I’ve written before on the benefits of logging your workouts, but if you have forgotten the message, or maybe didn’t see the article at the time, you can read it here. This time, I’d like to focus on the details; how to log your results, and how it works within the beyond the whiteboard app. All of the screenshots used in this article are from the Android app, but to the best of my knowledge, the screens differ very little for iPhone users.
Logging a Workout programmed by the gym
This is the easiest, and probably most common way, you’ll record a workout. We do the hard work for you, entering all of the information, you just need to record your time, weight, score, height, or any other parameters required for the particular workout. Don’t forget this is an important opportunity to record how you felt, any other valuable information that will help you when you look back to analyse your progress.
In the sequence of screenshots shown, all of the steps for logging a workout are shown. First, click ‘Today’s WODs’ on the main menu, where you’ll be shown all of the CrossFit and Metcon workouts and accessories scheduled for that day. These will be live from 5pm each day. Select the one you have completed, and if you need to scale a movement, simply tap it (as shown in image 3) to bring up the variables. Make the change required, in this case the weight of clusters in image 4, then save the movement. Then, as in image 5, annotate Rx or modified, enter your workout notes, and hit save. This workout is now logged for you in around 30-60 seconds. Quicker than recording by hand, or electronically entering the workout yourself, but also easy to retrieve for future analysis and comparisons, if you’re either repeating the workout, or using it as a benchmark to work from.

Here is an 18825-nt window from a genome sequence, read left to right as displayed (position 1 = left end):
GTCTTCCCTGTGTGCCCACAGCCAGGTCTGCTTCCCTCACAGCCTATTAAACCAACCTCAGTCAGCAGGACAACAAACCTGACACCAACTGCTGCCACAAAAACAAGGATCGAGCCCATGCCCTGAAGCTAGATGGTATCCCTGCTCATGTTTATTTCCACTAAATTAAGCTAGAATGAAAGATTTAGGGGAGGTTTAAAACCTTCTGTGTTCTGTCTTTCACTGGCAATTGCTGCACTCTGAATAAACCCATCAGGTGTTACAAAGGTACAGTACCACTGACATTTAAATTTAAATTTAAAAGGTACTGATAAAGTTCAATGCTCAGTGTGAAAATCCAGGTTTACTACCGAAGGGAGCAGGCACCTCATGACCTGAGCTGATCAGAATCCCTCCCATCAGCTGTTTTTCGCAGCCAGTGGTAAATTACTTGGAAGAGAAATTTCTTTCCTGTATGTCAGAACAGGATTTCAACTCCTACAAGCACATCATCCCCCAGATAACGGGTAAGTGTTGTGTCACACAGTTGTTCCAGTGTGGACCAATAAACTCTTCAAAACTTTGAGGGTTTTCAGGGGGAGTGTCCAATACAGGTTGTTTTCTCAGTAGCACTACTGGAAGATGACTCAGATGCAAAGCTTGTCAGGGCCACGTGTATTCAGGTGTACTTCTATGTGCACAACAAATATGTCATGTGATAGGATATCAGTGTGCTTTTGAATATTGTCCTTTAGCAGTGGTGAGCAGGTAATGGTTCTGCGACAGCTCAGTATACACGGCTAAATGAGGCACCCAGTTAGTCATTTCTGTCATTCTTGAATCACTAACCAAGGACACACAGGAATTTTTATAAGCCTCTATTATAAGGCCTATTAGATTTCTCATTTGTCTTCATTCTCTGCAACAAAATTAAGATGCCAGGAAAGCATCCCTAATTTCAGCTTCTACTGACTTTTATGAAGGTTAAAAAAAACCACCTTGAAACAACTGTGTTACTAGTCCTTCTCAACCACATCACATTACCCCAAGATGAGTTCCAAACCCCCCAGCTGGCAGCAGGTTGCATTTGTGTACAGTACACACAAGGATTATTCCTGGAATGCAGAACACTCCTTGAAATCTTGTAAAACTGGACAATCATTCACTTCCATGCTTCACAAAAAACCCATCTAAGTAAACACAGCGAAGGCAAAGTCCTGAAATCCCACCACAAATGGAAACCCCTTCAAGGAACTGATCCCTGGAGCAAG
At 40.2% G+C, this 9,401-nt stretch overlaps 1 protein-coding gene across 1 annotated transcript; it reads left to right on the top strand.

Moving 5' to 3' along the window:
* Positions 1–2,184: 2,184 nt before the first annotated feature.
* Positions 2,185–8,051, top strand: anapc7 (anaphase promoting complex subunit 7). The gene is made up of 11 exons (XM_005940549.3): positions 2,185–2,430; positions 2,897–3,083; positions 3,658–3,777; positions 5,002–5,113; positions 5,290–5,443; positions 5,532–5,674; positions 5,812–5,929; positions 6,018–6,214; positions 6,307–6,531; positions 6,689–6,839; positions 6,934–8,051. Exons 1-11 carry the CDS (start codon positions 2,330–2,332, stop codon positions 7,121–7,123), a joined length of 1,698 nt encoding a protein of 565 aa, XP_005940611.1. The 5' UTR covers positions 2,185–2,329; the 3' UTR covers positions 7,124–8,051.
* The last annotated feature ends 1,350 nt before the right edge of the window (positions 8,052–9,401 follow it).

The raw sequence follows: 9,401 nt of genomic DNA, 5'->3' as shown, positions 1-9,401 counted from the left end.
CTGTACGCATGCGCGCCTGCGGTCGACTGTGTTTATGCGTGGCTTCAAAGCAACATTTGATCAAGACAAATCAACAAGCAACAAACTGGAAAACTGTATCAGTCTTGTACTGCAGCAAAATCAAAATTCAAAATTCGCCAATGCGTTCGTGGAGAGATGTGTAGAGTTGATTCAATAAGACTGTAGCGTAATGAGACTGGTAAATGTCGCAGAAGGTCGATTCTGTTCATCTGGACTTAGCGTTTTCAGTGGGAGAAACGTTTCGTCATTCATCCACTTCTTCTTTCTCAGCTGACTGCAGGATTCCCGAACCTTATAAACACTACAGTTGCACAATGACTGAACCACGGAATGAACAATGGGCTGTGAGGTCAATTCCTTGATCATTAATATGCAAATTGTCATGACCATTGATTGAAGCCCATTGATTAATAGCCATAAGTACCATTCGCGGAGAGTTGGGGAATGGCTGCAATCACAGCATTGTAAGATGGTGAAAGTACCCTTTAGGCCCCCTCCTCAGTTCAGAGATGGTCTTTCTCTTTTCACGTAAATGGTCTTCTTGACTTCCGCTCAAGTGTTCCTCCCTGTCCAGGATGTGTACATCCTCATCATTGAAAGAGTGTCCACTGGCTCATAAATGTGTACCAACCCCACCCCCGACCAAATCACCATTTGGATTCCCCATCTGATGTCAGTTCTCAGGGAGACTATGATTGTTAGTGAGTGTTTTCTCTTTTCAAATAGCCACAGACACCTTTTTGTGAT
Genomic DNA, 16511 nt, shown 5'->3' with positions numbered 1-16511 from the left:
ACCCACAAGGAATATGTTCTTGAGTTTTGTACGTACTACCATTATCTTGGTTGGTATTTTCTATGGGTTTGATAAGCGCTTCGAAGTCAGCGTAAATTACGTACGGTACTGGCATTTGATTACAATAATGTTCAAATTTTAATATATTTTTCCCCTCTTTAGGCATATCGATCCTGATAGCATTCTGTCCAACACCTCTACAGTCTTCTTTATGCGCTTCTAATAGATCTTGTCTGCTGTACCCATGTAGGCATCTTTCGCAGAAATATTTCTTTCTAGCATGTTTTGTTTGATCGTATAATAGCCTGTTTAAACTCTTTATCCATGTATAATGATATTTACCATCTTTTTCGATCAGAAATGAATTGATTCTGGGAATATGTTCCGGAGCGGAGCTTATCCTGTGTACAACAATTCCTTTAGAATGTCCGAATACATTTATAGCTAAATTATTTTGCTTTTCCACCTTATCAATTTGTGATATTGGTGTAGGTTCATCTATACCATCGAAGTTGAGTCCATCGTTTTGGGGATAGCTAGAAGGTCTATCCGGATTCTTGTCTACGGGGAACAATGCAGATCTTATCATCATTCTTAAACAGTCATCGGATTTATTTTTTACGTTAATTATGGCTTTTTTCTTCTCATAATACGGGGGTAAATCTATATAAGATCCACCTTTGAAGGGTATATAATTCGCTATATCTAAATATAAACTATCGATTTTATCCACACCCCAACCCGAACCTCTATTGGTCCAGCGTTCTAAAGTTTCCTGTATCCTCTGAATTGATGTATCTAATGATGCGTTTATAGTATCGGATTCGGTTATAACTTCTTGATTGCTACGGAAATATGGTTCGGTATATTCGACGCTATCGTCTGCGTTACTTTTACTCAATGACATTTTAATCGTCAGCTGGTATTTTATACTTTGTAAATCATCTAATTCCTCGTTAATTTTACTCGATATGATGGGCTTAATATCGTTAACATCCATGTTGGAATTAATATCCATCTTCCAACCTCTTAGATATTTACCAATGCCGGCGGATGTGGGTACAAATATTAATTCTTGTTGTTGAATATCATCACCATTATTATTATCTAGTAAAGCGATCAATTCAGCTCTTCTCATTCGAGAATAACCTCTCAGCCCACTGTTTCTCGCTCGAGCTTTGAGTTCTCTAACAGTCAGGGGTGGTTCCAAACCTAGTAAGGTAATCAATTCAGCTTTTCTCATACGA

Logging your weight
Let’s not get too wrapped up in body weight, it really isn’t all that important unless you’re under medical guidance to reduce weight, or you compete in a sport where weight classes matter. That said, it is a useful metric to track for several reasons, chiefly; btwb can more accurately work out your power output, and therefore your fitness levels (fitness is essentially maintenance of force production), we can calculate percentages for certain body weight, and we can track seasonal trends over time for better analysis. To log your weight, just follow the easy steps below.
Take the opportunity to measure your neck and waist, as these are also useful metrics to track over time. Whilst the numbers themselves might not be overly important, their trends might well be. I would recommend weighing and measuring yourself around once each month. This feature allows you to add a progress picture, which I strongly suggest doing, as often you’ll be able to see where weight has been gained or lost, which will much more accurately allow you to gauge whether it is a good or bad thing.
I strongly suggest sticking to metric, even if you’re not familiar with it, as this allows you to more easily calculate figures relevant to what you lift in the gym.
Logging your own workout
Maybe you can’t get to the box, and train at home, or elsewhere. Maybe you just go for a run, or a swim, or a bike ride. Perhaps you attend open gym on a Saturday or maybe compete in a competition. All of this can be logged, with just a little more work. The images below outline how to create a workout of your own. Whilst it would be impractical to show every permutation, a few practises will see you master this in no time.
You will be faced with a bunch of options, and the ability to either select movements, or choose from popular workouts. For this, I would suggest using the filter feature highlighted to narrow your results. If a workout is featured, it will be under popular workouts.
You might also want to track back through the last week or so, to a workout programmed in the box that you might have missed. Just follow the images below to find what you’re looking for.
In order to streamline your logging, it makes sense to use btwb for your journal entries too. Their function is simple to use, and can be viewed by simply logging into your app. A simple, quick access journal feature, that saves you having extra apps cluttering your phone’s homescreen.